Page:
The idea for the volume first came about through a conversation the editors had at the Sustainable Management of Soil Organic Matter Conference in Edinburgh in September 1999. It developed with two symposia on Amazonian dark earths that were held in 2001 in conjunction with the Conference ofLatin Americanist Geographers in Benicassim, Spain, and the Congress of the Brazi- lian Archaeological Society in Rio de Janeiro, Brazil, respectively, and culmi- nated at the First International Workshop on Terra Preta Soils held in Manaus and Santarem, Brazil, in July 2002. As a comprehensive treatment of these dis- tinctive anthropogenic soils has never been published, we decided to select papers from these symposia and develop an edited volume. The result con- tains the efforts of an international group of distinguished scholars from the disciplines of anthropology, archaeology, biology, geography, and soil science. The 15 chapters of this volume provide an array of interesting and comple- mentary interpretative stances developed from a diverse body of investigative methodologies.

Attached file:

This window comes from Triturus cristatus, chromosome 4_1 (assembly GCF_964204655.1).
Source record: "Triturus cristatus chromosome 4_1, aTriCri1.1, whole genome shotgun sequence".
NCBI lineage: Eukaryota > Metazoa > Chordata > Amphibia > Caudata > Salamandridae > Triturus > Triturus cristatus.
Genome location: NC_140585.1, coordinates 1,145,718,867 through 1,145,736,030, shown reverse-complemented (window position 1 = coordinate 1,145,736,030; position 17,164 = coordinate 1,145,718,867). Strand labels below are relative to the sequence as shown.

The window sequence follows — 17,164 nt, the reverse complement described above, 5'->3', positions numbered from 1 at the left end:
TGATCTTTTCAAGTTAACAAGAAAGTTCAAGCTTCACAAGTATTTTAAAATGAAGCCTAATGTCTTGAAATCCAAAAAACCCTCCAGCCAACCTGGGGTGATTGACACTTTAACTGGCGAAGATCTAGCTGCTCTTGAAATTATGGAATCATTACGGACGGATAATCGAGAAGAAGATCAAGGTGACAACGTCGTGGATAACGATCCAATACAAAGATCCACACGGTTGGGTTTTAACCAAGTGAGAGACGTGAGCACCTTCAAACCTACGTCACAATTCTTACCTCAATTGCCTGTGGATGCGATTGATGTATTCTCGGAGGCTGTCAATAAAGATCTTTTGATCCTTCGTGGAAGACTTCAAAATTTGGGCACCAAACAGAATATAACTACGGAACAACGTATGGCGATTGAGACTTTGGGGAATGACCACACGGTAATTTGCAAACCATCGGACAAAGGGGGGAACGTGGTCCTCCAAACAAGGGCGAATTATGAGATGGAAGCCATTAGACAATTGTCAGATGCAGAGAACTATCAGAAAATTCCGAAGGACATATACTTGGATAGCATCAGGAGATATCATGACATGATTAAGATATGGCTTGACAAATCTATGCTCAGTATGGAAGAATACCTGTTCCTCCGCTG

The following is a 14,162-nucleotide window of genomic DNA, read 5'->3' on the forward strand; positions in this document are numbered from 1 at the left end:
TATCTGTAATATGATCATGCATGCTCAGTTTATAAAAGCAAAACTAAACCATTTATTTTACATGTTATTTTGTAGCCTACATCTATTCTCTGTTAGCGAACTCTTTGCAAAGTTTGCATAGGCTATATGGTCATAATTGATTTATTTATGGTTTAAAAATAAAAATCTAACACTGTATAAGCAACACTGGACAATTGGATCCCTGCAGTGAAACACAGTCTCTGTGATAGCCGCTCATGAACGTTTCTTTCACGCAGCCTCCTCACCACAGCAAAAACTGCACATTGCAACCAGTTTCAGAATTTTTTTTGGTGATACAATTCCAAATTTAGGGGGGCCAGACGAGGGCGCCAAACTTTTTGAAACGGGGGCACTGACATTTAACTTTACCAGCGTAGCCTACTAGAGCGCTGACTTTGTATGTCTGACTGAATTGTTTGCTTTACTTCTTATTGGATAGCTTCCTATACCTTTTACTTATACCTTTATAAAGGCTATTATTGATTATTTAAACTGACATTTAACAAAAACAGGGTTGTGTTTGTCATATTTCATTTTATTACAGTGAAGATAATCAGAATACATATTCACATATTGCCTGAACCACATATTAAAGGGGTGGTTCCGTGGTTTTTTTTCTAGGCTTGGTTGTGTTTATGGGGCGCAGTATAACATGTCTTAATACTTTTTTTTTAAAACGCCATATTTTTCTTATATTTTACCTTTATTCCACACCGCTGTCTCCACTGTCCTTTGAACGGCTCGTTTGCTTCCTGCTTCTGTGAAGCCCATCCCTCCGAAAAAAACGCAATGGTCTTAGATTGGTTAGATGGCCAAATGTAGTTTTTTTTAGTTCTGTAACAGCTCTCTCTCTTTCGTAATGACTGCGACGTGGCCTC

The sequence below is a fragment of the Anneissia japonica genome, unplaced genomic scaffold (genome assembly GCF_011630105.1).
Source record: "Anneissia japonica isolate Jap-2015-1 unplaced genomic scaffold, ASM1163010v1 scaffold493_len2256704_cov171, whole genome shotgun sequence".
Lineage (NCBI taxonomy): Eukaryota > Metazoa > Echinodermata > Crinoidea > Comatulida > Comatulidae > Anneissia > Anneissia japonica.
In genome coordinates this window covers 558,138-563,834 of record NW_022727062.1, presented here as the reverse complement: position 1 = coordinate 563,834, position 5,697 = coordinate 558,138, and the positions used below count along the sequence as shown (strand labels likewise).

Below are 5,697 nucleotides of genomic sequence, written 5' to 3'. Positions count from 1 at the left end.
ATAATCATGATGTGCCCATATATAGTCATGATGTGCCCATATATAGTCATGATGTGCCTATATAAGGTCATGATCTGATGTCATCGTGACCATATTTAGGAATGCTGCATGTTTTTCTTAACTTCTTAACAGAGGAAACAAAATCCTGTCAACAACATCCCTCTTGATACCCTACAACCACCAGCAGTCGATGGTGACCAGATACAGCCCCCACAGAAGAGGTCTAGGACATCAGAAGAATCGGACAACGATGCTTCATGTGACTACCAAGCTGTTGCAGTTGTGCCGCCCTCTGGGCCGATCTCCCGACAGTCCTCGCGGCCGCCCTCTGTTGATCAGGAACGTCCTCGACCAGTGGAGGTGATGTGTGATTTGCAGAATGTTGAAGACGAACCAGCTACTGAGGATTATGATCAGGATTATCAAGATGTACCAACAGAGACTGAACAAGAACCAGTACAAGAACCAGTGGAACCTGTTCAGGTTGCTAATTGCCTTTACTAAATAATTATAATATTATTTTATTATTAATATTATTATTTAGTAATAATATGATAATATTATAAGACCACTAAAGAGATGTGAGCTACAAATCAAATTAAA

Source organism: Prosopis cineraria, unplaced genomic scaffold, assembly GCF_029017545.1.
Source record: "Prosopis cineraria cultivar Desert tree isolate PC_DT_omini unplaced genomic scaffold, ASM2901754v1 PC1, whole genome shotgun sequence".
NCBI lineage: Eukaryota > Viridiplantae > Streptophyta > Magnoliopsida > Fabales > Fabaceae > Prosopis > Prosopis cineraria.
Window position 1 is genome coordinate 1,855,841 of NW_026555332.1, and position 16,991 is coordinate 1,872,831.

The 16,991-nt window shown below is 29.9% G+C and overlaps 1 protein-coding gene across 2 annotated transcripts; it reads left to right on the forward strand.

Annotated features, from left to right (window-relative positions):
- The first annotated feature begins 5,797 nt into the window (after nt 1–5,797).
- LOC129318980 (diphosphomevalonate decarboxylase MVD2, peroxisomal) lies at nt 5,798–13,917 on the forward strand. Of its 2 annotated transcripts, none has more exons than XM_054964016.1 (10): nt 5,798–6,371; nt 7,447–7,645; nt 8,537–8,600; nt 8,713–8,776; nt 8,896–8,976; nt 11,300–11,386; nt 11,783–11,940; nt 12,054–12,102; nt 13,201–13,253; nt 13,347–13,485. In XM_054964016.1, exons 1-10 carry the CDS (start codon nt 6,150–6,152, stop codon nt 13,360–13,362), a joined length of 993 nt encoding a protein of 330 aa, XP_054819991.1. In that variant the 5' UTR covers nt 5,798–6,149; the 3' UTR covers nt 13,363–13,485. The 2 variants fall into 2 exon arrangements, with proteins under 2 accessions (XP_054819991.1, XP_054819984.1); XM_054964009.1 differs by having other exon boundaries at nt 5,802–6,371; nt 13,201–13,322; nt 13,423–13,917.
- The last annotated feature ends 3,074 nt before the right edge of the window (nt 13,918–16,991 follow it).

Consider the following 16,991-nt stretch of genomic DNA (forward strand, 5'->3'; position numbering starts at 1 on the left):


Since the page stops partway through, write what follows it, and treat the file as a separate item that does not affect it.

The readerwill note that there are some inconsistencies inter- minology and differences in interpretation among the chapter presentations. However, the editors purposely allowed these to remain and retained as much as possible of the authors' own words, since we feit that it was important to maintain the flavor of the symposium atmosphere in this volume and conse- quently did not intentionally force standardization upon the authors.
Publisher: Springer-Verlag Berlin and Heidelberg GmbH & Co. KG
Number of pages: 216
Weight: 556 g
Dimensions: 235 x 155 x 19 mm
Edition: 2004 ed.
From the reviews:
"Concern for the environmental health of Amazonia is at the forefront of current international environmental issues. ... Even more uncommonly discussed is the existence of `dark earths,' the subject of this book. ... Coverage ranges from a review of the literature to discussion of appropriate methodology. ... the book is well written and an excellent resource on this topic. ... it will be valuable for all academic libraries and useful to a wide range of readers in natural resources and even in anthropology. Summing Up: Recommended." (M.G. Messina, CHOICE, Vol. 42 (5), January, 2005)